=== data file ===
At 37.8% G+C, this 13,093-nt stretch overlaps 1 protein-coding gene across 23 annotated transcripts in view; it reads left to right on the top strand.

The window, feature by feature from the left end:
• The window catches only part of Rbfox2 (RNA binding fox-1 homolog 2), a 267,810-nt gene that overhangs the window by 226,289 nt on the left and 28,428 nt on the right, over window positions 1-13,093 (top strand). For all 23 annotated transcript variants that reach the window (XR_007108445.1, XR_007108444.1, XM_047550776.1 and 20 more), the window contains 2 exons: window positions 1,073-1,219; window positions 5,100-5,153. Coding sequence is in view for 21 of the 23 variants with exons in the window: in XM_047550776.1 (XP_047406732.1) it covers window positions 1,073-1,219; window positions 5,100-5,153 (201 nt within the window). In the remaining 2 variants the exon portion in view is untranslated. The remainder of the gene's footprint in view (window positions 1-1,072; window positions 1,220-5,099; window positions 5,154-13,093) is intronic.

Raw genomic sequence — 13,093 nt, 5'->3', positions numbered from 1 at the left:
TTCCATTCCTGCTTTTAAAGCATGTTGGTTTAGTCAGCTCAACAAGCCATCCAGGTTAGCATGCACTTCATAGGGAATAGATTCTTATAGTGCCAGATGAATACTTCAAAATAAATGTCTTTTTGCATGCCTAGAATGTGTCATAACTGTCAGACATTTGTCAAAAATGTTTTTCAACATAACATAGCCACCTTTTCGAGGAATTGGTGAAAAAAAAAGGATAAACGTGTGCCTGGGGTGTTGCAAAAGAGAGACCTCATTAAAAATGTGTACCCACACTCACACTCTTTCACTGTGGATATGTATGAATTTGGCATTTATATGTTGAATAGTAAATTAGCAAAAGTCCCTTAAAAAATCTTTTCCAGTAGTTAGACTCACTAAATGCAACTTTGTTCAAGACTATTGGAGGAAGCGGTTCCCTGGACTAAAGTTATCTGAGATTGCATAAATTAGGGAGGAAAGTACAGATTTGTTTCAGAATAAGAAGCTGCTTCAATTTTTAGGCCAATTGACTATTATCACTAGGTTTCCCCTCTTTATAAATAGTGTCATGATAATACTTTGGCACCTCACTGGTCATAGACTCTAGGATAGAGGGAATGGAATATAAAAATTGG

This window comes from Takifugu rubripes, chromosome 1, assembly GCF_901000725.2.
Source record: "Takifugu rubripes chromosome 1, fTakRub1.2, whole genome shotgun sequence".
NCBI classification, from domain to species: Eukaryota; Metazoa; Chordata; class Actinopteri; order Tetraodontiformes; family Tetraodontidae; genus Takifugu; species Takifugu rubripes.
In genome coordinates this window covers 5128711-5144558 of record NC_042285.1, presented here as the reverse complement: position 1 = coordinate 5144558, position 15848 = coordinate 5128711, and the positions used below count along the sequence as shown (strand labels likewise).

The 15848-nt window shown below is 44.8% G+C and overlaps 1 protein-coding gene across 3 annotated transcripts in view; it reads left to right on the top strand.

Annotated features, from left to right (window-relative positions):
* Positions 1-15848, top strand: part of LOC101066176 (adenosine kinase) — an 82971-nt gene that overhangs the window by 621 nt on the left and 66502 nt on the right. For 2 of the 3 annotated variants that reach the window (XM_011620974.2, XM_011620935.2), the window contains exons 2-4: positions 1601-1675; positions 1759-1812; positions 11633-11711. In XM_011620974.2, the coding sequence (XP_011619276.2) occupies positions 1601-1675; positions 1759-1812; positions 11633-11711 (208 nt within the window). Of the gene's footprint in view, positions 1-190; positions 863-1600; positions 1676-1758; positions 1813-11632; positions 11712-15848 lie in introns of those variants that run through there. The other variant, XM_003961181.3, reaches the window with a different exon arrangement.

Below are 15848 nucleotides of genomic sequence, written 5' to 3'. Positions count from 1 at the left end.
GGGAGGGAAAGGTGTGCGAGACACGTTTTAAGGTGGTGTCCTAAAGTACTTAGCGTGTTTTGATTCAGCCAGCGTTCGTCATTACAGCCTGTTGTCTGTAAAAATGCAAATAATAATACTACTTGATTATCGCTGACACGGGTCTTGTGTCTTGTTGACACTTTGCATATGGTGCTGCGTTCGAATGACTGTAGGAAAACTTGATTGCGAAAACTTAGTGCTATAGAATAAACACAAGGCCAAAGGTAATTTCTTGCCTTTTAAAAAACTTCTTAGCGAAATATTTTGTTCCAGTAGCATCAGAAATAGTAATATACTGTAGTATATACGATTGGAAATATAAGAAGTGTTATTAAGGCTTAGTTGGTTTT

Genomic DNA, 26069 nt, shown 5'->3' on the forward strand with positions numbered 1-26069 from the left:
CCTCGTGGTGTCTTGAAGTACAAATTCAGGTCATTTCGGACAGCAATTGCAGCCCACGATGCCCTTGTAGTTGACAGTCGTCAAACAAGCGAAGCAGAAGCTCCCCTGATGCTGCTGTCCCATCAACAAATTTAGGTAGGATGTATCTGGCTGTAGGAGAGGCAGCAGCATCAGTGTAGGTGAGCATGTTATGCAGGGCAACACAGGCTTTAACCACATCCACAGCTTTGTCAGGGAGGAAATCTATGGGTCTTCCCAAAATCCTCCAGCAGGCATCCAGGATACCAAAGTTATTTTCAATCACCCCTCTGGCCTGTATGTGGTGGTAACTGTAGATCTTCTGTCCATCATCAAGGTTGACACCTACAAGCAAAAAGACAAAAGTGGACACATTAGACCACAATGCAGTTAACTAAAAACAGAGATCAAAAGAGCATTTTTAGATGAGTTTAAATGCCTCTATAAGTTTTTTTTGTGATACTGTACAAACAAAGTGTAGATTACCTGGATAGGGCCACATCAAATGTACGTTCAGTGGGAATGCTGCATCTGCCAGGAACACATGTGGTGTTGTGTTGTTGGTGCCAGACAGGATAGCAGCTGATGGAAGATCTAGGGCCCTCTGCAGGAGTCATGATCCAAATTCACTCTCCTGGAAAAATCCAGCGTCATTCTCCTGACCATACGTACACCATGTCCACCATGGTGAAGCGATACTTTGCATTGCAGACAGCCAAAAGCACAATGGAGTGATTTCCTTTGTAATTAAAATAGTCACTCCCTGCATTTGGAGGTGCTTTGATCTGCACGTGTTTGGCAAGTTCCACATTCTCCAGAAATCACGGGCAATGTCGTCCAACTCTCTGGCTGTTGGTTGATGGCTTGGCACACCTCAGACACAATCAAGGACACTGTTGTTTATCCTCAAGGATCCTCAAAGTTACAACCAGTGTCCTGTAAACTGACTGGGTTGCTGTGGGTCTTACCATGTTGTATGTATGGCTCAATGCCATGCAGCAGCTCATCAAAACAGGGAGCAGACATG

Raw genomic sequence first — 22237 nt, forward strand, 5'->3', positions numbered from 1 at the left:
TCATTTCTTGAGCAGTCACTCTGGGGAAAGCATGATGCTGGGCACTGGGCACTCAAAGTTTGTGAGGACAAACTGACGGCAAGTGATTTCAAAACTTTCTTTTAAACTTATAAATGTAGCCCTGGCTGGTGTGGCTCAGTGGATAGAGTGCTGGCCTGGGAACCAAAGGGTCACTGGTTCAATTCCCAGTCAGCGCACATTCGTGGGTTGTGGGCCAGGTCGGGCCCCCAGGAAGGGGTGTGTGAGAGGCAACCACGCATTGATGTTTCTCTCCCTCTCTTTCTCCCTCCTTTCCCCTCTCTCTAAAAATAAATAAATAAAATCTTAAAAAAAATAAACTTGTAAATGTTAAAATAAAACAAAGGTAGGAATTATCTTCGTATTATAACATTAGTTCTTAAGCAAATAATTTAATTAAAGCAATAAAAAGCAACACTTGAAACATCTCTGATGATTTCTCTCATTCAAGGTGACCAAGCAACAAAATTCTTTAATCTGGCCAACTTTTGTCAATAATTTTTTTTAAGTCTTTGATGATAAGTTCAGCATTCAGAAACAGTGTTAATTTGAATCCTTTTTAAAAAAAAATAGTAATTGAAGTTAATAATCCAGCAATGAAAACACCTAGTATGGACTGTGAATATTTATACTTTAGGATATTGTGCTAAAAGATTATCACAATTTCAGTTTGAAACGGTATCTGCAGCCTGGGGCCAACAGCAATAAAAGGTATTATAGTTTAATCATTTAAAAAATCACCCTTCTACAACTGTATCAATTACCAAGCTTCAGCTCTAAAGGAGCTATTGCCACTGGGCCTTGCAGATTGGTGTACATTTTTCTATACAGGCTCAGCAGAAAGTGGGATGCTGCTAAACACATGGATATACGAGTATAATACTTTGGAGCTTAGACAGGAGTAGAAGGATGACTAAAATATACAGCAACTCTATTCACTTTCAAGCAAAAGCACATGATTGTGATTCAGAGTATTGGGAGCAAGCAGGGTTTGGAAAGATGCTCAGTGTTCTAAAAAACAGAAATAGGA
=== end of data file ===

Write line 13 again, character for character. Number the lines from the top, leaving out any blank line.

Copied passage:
Below are 15848 nucleotides of genomic sequence, written 5' to 3'. Positions count from 1 at the left end.